Military Relations

Russia and China’s security interests in North Korea are also intertwined with their military relations. Both countries are key military partners and have provided North Korea with economic and political support. Over the years, China and Russia have sold the North Korean government military hardware, provided technical personnel and trained North Korean military personnel.
In recent years, these two countries have also provided support in the nuclear weapons program. Russia has offered technical and diplomatic assistance, while the People’s Liberation Army (PLA) reportedly supplied components for building North Korea’s missiles.
Furthermore, both countries have used North Korea to forward their own foreign policy objectives. Russia has used North Korea as a way to demonstrate its own military prowess, while China has used its partnership with North Korea as a way to counterbalance U.S. influence in the region.

Economic Aid

Although economic assistance has been provided in the past, Russia and China have recently been more focused on trade. Over the years, both countries have provided the North Korean regime with food aid, energy subsidies and other forms of assistance.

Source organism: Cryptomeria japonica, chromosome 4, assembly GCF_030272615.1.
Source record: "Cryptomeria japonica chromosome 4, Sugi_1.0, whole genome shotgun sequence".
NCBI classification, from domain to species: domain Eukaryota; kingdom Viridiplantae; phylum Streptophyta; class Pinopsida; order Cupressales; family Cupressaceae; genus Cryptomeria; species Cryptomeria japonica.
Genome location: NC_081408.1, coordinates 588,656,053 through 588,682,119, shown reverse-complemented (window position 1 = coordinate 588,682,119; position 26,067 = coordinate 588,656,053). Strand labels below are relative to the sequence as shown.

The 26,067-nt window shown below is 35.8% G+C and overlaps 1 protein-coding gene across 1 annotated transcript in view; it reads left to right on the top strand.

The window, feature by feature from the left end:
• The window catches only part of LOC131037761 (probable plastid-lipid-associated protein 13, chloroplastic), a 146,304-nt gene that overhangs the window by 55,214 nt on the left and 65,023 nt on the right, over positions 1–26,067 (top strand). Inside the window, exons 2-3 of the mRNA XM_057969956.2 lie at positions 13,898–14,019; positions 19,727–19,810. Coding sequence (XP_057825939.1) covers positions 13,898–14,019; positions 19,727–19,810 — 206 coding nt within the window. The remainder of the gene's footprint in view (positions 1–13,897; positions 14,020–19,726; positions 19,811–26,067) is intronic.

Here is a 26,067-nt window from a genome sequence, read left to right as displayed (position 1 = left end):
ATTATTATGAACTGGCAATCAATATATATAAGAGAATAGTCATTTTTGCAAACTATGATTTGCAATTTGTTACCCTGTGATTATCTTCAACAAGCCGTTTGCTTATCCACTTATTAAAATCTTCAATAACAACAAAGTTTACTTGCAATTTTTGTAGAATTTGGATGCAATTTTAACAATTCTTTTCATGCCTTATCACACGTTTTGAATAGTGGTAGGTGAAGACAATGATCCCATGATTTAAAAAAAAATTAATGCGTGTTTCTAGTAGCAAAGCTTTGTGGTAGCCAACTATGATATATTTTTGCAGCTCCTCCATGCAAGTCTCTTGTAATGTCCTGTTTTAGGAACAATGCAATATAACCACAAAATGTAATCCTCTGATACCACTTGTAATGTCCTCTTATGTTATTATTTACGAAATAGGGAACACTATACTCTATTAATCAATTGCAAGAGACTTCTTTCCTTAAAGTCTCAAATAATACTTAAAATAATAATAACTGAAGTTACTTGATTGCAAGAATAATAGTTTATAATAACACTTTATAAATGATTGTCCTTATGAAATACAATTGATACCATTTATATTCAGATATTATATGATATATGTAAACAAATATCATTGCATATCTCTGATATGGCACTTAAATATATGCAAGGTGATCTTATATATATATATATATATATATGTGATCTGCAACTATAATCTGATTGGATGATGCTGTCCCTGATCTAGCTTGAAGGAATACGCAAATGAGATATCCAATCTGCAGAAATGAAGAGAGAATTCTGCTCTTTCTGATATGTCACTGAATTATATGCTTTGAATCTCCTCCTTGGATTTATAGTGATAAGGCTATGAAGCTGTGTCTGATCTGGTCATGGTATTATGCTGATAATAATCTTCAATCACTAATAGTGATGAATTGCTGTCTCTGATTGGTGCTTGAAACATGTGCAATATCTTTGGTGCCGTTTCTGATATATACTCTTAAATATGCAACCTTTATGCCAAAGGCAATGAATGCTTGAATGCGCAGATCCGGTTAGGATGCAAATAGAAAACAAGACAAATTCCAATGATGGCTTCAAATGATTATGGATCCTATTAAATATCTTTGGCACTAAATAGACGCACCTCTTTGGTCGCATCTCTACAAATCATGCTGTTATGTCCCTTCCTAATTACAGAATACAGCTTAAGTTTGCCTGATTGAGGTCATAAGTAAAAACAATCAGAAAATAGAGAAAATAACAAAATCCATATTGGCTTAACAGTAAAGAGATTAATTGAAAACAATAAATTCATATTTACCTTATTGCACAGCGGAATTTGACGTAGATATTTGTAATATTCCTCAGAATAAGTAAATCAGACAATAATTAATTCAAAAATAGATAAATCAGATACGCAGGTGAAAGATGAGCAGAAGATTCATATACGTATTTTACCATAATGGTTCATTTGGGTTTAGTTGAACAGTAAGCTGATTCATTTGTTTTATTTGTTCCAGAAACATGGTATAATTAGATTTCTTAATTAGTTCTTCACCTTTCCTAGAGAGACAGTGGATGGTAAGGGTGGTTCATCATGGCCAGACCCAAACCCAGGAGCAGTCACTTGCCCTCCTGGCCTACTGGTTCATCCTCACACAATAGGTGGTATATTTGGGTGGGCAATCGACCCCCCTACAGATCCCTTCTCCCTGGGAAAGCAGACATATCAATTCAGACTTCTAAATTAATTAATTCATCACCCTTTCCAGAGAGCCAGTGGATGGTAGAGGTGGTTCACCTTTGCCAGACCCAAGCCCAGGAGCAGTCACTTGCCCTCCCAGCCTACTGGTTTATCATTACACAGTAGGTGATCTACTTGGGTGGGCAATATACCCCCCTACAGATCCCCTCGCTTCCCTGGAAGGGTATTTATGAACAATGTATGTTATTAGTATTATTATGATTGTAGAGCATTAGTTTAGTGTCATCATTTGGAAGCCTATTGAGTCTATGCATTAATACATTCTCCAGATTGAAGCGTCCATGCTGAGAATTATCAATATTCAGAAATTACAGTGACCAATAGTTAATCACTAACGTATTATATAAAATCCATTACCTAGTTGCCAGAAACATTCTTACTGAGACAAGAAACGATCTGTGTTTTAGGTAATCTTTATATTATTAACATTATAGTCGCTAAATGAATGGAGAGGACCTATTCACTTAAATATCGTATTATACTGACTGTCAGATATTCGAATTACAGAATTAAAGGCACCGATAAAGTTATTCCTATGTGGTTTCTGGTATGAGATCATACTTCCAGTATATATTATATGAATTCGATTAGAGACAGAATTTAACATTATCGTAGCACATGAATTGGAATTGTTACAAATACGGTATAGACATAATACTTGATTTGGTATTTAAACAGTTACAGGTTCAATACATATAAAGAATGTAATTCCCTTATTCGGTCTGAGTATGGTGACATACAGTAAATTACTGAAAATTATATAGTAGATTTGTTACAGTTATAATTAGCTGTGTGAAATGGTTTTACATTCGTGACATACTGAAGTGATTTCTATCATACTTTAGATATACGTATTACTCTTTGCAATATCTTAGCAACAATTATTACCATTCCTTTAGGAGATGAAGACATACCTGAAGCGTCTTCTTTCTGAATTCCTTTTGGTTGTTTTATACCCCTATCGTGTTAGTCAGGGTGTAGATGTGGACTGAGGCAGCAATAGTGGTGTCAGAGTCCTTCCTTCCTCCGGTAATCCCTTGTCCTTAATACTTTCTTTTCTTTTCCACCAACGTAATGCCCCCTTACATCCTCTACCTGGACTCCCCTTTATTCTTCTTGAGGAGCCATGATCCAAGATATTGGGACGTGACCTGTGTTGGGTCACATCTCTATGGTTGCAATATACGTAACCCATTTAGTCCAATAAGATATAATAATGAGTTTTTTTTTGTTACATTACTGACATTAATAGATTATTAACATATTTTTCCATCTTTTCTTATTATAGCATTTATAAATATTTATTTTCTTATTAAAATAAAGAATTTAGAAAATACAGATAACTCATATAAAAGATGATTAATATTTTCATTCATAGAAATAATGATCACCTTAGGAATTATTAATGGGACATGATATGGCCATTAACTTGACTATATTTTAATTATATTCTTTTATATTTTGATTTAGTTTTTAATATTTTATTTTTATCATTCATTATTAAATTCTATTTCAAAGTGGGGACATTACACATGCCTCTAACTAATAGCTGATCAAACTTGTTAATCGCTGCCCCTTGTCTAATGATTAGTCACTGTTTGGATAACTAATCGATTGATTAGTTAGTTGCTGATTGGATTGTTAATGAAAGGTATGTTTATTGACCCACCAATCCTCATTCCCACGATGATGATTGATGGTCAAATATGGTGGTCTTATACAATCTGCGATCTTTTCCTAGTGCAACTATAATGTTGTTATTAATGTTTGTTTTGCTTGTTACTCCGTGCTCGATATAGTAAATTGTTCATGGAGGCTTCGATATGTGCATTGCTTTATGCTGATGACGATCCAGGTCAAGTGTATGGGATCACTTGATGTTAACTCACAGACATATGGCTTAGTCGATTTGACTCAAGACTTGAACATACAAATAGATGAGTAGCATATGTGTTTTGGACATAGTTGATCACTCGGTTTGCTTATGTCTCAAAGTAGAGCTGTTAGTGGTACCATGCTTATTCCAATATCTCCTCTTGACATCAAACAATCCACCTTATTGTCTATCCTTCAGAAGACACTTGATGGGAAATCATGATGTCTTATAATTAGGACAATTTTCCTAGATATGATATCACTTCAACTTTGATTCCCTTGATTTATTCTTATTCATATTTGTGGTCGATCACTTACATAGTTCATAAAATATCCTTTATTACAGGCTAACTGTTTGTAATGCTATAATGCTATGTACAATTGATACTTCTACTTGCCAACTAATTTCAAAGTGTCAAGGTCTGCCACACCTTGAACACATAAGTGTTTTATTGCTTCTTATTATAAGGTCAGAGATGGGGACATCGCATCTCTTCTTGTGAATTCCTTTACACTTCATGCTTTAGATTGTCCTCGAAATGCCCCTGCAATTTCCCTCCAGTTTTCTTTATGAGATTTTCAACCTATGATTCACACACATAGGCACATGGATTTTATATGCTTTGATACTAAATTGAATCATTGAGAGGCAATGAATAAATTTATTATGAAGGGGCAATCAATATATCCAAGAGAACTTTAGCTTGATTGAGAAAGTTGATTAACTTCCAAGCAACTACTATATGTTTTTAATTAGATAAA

China has long been a major source of economic aid to North Korea, with estimates suggesting that it may have provided up to $2.6 billion in aid in 2017 alone. This includes food, energy and other resources, as well as loans and other forms of assistance.
Russia, too, has given extensive economic assistance to North Korea. In 2017, it provided food aid, construction materials and fuel, in addition to assistance with developing North Korea’s economy and infrastructure.
In addition to economic assistance, both countries have also provided technical assistance, such as with the construction of the North Korean apartment complex in Pyongyang, as well as training and advice in fields such as agriculture and industry.


Russia and China’s support for the North Korean regime is often seen as controversial and irresponsible. However, the relationship between these three countries is far more complex than it appears.
Russia and China do not support North Korea for the purpose of aggrandizing the Kim dynasty or providing aid to a foreign state. Instead, these countries are motivated by their own economic, political, and strategic interests in the region, and these interests can only be served if North Korea is stable, secure and able to cooperate.

Cassie Grissom is an American journalist and author living in Seoul, South Korea. She has been studying the Korean peninsula since 2011, and her work focuses on understanding human rights issues in North Korea. In addition to her work as an author, Cassie is an active advocate for human rights in North Korea. She regularly shares stories about life in North Korea with international audiences to raise awareness of the plight of its citizens.